Does the 'Arkup' qualify as a house, or a boat? The lawyers are about to find out.
One look at the picture above and you can make a fair case it's a floating home. It's not a boathouse -- there's no room for boats. It certainly doesn't look like a houseboat, because it looks to be connected to the property behind it.
What appears to be a floating home on Miami's Biscayne Bay is now embroiled in a legal drama that could have rogue houseboat owners popping their heads out the window asking, "so you're saying I can't stay here for free anymore?"
The case is thus: lawyers representing the millionaire who owns the...object above, claim that it's a boat, and therefore can't be classified as a house. County officials, on the other hand, have deemed it to be a floating home and slapped a $120,000 property tax bill on the owner.
But here's the thing - it is a boat. It's called Arkup, and it's essentially an eco-friendly houseboat with a motor and helm. It's not exactly Speed Racer, its top speed is only 5-6 knots, but it does contain a bow deck with controls for navigation, 136 horsepower thrusters, and an anchor.
There is video proof of the Arkup cruising around Biscayne Bay.
Arkup calls their boats "livable yachts," which for any lawyers or county officials reading this, creates a very grey definition about whether they qualify as a boat or a home.
The Arkup was built in Miami by French engineers Nocolas Derouin and Arnaud Luguet, who envisioned it as a beacon of renewable energy and environmental preservation. The 'boat' is indeed environmentally friendly -- it has a rainwater collection and purifying system and solar panels.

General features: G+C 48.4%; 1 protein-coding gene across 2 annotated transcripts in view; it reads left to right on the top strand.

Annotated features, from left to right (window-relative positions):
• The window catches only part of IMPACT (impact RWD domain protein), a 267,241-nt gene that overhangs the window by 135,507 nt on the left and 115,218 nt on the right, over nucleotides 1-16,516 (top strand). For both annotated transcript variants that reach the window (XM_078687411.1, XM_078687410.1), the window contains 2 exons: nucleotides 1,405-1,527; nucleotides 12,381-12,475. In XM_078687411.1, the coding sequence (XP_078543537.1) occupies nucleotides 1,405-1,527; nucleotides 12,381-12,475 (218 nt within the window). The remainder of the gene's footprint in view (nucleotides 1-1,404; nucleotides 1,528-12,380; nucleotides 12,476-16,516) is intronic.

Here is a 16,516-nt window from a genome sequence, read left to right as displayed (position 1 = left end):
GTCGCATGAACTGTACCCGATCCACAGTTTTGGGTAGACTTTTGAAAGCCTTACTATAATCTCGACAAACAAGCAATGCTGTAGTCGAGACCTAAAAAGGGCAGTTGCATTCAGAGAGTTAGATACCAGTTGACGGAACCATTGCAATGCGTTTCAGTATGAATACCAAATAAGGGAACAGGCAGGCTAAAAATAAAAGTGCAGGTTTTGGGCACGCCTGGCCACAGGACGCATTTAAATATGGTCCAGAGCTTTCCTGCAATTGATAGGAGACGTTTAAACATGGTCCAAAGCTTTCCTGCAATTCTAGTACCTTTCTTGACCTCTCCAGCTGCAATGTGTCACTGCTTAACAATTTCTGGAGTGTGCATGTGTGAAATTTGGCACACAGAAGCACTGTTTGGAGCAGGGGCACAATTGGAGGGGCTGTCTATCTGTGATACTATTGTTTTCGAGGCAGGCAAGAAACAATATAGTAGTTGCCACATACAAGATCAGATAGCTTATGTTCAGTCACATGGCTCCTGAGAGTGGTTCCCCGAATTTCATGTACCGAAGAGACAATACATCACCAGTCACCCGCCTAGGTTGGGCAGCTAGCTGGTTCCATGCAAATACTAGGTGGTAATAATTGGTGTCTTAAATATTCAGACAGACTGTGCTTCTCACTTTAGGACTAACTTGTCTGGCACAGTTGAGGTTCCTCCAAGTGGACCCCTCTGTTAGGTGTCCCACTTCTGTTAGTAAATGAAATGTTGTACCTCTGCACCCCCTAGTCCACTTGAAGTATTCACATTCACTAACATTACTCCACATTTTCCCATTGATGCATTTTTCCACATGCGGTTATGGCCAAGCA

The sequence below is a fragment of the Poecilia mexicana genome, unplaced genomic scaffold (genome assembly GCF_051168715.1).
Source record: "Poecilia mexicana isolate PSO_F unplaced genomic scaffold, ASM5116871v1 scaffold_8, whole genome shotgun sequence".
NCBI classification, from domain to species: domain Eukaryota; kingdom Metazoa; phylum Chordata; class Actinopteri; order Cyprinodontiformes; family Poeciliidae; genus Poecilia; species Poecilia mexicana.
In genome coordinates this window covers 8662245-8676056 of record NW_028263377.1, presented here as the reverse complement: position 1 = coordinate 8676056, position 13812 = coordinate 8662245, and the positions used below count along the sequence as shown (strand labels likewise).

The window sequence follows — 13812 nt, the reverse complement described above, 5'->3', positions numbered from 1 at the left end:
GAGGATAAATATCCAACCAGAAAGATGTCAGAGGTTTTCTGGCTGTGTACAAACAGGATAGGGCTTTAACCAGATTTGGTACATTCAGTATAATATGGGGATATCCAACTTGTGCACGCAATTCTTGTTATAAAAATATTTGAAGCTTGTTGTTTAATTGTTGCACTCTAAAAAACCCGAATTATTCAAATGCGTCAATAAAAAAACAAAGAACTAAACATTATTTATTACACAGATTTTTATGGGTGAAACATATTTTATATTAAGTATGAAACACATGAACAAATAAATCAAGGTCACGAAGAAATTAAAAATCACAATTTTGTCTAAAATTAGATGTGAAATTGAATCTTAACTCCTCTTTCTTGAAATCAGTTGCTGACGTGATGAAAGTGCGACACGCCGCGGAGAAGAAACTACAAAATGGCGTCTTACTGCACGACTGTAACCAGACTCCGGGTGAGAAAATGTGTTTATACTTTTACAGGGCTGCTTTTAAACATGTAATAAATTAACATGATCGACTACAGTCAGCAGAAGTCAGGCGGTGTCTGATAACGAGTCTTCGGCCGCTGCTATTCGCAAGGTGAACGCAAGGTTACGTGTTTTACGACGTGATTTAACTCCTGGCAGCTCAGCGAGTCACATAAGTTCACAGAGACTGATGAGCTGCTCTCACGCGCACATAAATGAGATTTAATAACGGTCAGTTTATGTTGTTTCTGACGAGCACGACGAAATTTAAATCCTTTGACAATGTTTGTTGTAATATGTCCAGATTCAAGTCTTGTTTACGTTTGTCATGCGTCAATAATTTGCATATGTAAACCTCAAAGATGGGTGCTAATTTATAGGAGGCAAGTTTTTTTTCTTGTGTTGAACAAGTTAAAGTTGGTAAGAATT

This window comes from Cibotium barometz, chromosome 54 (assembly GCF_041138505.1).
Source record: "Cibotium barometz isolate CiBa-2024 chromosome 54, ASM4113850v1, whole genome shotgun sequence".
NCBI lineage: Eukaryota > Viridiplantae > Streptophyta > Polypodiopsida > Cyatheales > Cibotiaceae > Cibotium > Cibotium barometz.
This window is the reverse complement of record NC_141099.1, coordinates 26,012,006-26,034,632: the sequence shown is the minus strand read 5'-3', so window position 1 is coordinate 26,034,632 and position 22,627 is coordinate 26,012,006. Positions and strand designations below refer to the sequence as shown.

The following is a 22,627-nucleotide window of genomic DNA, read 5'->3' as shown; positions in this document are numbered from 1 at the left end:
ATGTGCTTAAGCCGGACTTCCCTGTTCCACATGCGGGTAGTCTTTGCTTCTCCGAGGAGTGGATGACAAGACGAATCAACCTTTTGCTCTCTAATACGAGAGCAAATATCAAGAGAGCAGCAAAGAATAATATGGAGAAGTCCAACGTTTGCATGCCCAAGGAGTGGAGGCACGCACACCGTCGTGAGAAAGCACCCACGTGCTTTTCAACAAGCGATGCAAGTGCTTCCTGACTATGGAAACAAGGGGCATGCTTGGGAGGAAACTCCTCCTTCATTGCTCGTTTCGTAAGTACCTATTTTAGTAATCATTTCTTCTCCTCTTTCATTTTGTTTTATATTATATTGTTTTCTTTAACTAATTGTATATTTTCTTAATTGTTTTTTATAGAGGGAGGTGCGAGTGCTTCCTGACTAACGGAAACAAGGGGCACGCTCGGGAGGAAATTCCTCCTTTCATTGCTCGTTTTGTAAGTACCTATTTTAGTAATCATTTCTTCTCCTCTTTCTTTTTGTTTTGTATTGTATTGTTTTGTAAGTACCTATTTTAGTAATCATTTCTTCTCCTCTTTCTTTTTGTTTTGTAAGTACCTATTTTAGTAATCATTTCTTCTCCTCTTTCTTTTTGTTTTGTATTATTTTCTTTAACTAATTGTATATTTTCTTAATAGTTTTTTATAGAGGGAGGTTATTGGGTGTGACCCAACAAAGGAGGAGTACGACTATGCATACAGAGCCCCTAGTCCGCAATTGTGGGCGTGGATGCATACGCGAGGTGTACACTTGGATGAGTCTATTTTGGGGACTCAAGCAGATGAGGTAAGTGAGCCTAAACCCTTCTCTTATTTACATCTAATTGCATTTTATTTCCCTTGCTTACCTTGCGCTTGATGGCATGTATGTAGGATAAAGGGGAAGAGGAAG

Derouin told the Miami Herald in 2019, “We want to design small apartments on the water for students, townhouses for families. We want to create housing solutions for a broader audience. That’s the vision behind Arkup.”
Arkup was instead purchased by British businessman Jonathan Brown for $3.3 million in 2021 and has been in Biscayne Bay ever since. Brown's companies, which include MacKnight International and MacKnight Food Group, made billions in the fish processing industry before Brown sold them in 2019.
Because of its gaudy presence and semi-permanent connection to the shoreline, Miami-Dade County officials have deemed it a "floating structure." Under that classification, they hit Brown with a fat $120,000 property tax bill. Waterfront ain't cheap.
However, Brown's boat is registered with the U.S Coast Guard. It is therefore legally considered a vessel, and falls under all the same regulations as any other boat on the water. It has propulsion, anchors, navigation lights, a VHF radio, and life vests. But it's also 75 feet long and has 2600 square feet of indoor living space, 1750 square feet of patio, and an outdoor kitchen.
Ivan Abrams, an attorney for Brown and his company MacKnight International Inc, told the Miami Herald, "We believe the sole reason our client is in this position -- an unconstitutional tax assessment -- is because of the shape and the style and the look of this boat. If it were designed like any other yacht, we don't think we'd be in this position."
But the guvmint isn't having it. A spokesperson confirmed that the Arkup is the only "floating structure" that got hit with a tax bill. Unsurprisingly, the lawyers have taken issue with this particular detail. If the Arkup can be classified as a floating structure, then theoretically every yacht docked in the county that isn't used every day would be subject to taxation as a dwelling.
County officials claim the Arkup “was not built to be primarily used as a means of transportation over water.”
If one were a detective, they might surmise that Mr. Brown's neighbours grew tired of the giant white box blocking their expensive view of the bay.
It remains to be seen if the Arkup is gonna pay up, or if will cruise (at a potent 5 knots) out of Miami-Dade County.